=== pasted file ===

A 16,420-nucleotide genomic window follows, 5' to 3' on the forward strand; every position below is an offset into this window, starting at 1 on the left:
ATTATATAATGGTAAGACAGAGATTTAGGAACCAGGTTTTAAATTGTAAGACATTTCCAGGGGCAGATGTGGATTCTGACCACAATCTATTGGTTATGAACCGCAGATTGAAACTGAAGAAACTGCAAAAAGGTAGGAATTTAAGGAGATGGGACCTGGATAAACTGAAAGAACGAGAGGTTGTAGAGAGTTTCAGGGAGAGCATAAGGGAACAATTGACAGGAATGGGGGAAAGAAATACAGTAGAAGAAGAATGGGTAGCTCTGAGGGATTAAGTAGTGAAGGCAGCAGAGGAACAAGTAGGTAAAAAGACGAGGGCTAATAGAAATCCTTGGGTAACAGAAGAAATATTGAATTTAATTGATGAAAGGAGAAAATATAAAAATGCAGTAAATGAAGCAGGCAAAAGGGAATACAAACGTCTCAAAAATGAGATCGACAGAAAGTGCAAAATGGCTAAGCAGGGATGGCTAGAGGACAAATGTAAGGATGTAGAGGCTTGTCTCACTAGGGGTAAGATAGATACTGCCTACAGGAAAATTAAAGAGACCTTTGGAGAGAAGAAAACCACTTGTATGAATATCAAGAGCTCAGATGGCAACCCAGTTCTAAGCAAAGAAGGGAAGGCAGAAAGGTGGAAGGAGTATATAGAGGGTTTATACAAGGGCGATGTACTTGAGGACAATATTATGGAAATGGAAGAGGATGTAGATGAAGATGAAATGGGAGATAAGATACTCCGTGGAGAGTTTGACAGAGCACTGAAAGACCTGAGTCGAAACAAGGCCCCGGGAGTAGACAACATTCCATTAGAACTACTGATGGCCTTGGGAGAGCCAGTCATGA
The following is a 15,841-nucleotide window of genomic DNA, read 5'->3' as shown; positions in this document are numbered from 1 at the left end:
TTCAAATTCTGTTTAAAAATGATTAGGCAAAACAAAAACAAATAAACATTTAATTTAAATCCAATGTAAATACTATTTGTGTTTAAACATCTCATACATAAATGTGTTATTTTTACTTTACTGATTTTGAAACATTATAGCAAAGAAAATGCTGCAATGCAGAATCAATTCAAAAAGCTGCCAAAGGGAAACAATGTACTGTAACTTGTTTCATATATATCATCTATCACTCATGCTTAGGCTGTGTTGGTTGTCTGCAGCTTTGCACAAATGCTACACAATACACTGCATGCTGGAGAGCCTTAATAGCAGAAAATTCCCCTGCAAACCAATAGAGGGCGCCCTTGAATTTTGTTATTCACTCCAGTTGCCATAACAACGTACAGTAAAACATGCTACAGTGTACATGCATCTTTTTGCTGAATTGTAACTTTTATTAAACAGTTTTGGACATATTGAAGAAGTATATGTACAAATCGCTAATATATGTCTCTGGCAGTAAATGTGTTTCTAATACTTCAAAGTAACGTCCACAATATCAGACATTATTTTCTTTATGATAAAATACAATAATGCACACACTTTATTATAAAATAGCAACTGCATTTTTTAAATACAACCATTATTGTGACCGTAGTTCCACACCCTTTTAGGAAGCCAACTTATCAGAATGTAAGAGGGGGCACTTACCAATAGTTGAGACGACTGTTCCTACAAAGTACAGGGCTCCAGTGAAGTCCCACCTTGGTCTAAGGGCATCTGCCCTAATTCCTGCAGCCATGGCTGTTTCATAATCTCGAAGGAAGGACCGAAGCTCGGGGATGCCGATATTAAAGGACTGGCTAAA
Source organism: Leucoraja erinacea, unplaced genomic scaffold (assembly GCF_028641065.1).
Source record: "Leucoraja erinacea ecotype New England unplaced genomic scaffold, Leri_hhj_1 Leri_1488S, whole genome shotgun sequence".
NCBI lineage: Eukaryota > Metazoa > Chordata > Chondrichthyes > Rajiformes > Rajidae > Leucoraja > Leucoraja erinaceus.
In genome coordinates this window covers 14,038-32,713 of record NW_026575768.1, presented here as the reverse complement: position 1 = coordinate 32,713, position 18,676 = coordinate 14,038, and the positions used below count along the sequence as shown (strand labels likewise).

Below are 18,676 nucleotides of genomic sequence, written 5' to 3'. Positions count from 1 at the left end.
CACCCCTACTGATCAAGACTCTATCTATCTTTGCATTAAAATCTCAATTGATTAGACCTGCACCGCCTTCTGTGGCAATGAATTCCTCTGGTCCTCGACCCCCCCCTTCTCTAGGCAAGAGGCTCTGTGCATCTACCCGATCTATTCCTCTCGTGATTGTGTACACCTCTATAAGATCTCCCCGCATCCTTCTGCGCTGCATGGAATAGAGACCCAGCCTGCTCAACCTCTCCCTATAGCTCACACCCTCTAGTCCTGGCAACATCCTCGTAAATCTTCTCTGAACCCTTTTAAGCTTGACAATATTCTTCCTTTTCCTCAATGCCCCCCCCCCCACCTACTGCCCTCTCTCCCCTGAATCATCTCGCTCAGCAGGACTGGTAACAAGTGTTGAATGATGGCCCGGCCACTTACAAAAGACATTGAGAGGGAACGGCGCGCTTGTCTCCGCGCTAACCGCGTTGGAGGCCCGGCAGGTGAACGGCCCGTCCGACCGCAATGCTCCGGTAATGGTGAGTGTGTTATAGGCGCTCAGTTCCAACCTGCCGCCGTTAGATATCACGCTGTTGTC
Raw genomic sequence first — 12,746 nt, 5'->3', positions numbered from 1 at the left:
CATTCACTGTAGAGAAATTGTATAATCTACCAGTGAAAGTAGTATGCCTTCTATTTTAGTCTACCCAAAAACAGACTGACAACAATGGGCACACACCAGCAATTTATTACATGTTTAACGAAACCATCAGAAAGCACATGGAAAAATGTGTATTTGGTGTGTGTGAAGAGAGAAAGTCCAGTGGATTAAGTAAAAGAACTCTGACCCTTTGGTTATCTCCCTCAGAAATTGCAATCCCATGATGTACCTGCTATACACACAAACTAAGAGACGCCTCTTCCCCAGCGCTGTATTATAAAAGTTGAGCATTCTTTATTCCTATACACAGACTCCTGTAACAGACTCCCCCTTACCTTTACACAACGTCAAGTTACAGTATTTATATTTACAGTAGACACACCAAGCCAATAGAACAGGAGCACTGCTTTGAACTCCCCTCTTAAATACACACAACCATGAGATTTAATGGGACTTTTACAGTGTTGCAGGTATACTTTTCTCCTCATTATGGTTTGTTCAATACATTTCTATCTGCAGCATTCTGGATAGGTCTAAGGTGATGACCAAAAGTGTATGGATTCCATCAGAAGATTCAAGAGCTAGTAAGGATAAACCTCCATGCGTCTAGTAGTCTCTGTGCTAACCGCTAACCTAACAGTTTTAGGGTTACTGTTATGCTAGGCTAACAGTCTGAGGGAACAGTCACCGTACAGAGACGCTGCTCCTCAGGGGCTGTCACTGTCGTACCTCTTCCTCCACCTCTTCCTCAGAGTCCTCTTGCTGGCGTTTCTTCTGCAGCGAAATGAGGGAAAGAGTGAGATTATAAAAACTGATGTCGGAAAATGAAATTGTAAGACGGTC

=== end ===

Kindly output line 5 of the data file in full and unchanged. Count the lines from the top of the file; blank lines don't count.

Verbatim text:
Source organism: Leucoraja erinacea, unplaced genomic scaffold (assembly GCF_028641065.1).